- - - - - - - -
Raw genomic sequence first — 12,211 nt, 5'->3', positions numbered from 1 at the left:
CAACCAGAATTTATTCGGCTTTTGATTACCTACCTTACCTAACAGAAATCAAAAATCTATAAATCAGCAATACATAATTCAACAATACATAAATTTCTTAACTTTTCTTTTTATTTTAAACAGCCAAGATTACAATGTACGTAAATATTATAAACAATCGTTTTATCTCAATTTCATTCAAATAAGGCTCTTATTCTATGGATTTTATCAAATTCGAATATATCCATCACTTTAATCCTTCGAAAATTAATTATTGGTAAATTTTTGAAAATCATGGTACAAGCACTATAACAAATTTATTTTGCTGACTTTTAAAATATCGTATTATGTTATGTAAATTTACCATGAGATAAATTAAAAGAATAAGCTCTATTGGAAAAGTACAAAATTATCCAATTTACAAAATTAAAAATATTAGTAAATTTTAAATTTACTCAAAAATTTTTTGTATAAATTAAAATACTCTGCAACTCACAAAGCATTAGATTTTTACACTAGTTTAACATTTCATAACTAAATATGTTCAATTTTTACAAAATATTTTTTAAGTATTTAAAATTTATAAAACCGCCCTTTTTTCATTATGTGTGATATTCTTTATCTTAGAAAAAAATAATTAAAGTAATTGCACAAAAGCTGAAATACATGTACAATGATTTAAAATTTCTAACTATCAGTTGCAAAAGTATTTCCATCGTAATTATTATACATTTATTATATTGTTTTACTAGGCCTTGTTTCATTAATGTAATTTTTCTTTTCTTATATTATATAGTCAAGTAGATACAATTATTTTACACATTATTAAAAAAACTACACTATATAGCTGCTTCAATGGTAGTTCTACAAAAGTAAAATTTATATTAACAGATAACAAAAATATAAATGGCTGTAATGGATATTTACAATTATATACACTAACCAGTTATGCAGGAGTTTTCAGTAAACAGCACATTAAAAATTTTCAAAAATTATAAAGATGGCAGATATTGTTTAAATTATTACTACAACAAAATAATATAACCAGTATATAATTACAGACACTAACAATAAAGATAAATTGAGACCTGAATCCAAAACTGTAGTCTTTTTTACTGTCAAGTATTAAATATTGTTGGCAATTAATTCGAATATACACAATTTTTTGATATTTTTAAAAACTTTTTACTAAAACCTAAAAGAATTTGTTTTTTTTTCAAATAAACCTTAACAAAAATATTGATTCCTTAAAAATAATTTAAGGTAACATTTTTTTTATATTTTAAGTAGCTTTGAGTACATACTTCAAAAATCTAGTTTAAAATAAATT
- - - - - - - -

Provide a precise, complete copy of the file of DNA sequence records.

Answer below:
Raw genomic sequence first — 12,211 nt, 5'->3', positions numbered from 1 at the left:
CAACCAGAATTTATTCGGCTTTTGATTACCTACCTTACCTAACAGAAATCAAAAATCTATAAATCAGCAATACATAATTCAACAATACATAAATTTCTTAACTTTTCTTTTTATTTTAAACAGCCAAGATTACAATGTACGTAAATATTATAAACAATCGTTTTATCTCAATTTCATTCAAATAAGGCTCTTATTCTATGGATTTTATCAAATTCGAATATATCCATCACTTTAATCCTTCGAAAATTAATTATTGGTAAATTTTTGAAAATCATGGTACAAGCACTATAACAAATTTATTTTGCTGACTTTTAAAATATCGTATTATGTTATGTAAATTTACCATGAGATAAATTAAAAGAATAAGCTCTATTGGAAAAGTACAAAATTATCCAATTTACAAAATTAAAAATATTAGTAAATTTTAAATTTACTCAAAAATTTTTTGTATAAATTAAAATACTCTGCAACTCACAAAGCATTAGATTTTTACACTAGTTTAACATTTCATAACTAAATATGTTCAATTTTTACAAAATATTTTTTAAGTATTTAAAATTTATAAAACCGCCCTTTTTTCATTATGTGTGATATTCTTTATCTTAGAAAAAAATAATTAAAGTAATTGCACAAAAGCTGAAATACATGTACAATGATTTAAAATTTCTAACTATCAGTTGCAAAAGTATTTCCATCGTAATTATTATACATTTATTATATTGTTTTACTAGGCCTTGTTTCATTAATGTAATTTTTCTTTTCTTATATTATATAGTCAAGTAGATACAATTATTTTACACATTATTAAAAAAACTACACTATATAGCTGCTTCAATGGTAGTTCTACAAAAGTAAAATTTATATTAACAGATAACAAAAATATAAATGGCTGTAATGGATATTTACAATTATATACACTAACCAGTTATGCAGGAGTTTTCAGTAAACAGCACATTAAAAATTTTCAAAAATTATAAAGATGGCAGATATTGTTTAAATTATTACTACAACAAAATAATATAACCAGTATATAATTACAGACACTAACAATAAAGATAAATTGAGACCTGAATCCAAAACTGTAGTCTTTTTTACTGTCAAGTATTAAATATTGTTGGCAATTAATTCGAATATACACAATTTTTTGATATTTTTAAAAACTTTTTACTAAAACCTAAAAGAATTTGTTTTTTTTTCAAATAAACCTTAACAAAAATATTGATTCCTTAAAAATAATTTAAGGTAACATTTTTTTTATATTTTAAGTAGCTTTGAGTACATACTTCAAAAATCTAGTTTAAAATAAATT